I’m not sure if some of these complaints are caused by poor Seminary instruction or unsuitability for the ministry per se-I rather doubt it. I think it’s often simply ignorance; that is not having a sense of what is appropriate which comes with experience. That is where the vicarage/internship is critical in the Pastor’s formation in my opinion. Sometimes I think it’s working from a contemporary playbook, catalog, etc. that promises an Easter like no other and we believe it. Mostly we have to keep in mind that it is nothing more than hubris to think that we will adorn the Resurrection of our Lord in a way that will somehow make it better or more relevant. To be sure, there are times when the reason why the Pastor has ‘got nothin’ on Easter is because that is exactly what he has to give you, that is when it is appropriate for Christians to go elsewhere.
I thank God for the liturgy, the lection, and an approved hymnal, because they often protect the congregation from the Pastor’s folly.

Anonymous said...

This is a story book my pastor read during the Easter message. He had the pages on the book on the screens in the sancuary.
This is a youtube of the story.The pastor's reading was not animated like this. Then he showed a couple minute video clip of John 20:1-8 to tell the story. Then this book, to speak about living forever and ever in eternity because Jesus rose from the dead. He also stated "Will Live "Forever" is what Easter is all about."
This whole Easter message was very upsetting and frustrating to me. story.
Below is the link to the youtube.
This link below is a link to the words because it is too long to post.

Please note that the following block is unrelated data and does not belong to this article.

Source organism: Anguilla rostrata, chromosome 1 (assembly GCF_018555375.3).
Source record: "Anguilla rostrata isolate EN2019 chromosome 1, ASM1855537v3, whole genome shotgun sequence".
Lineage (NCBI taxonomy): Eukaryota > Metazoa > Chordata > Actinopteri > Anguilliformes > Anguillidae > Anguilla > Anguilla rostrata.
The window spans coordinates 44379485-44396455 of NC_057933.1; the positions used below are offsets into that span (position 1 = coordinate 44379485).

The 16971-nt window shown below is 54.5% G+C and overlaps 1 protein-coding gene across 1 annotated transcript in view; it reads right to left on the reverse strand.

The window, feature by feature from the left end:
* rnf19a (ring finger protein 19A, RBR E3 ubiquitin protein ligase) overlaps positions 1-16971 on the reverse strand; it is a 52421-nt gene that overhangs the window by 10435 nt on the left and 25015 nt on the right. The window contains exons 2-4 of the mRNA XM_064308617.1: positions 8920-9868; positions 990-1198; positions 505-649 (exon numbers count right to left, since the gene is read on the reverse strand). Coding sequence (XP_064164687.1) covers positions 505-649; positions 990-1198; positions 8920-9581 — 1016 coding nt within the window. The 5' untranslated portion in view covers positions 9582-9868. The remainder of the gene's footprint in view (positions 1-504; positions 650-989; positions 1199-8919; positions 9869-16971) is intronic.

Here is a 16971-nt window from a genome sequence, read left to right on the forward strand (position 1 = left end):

Love You Forever
by Robert Munsch

Sue said...

My church has contemporary worship at the late service on the 2nd and 4th Sundays. Since Easter fell on the 4th Sunday this year, they decided to go with contemporary. We've had members leave for this exact reason. Why are we trying to pull in the unchurched if it drives our own members away? I was unable to attend the early service as my grandson was being baptized in the Methodist church in a nearby town. I really missed my tradition Easter worship! But was happy to see my little guy be baptized (and my DIL too!!). That was worth missing my own worship.

Anonymous said...


You give Circuit Counselors you waaayy too much credit/blame.

We (yes I am one) have zero authority of our own. We can do little to nothing without the DP.

PlainsState CC

Lee said...

"I asked him which did he think would get his pastor in more trouble, not serving Holy Communion on Christmas Eve, or not singing "Silent Night" with the lights out and individual candles lighted? Which would get more complaints, no Easter egg hunt or no Communion on Easter?"

Rev. Bergstrazer is right on in identifying this problem! We get so focused on all the things we are doing and not on what God is doing.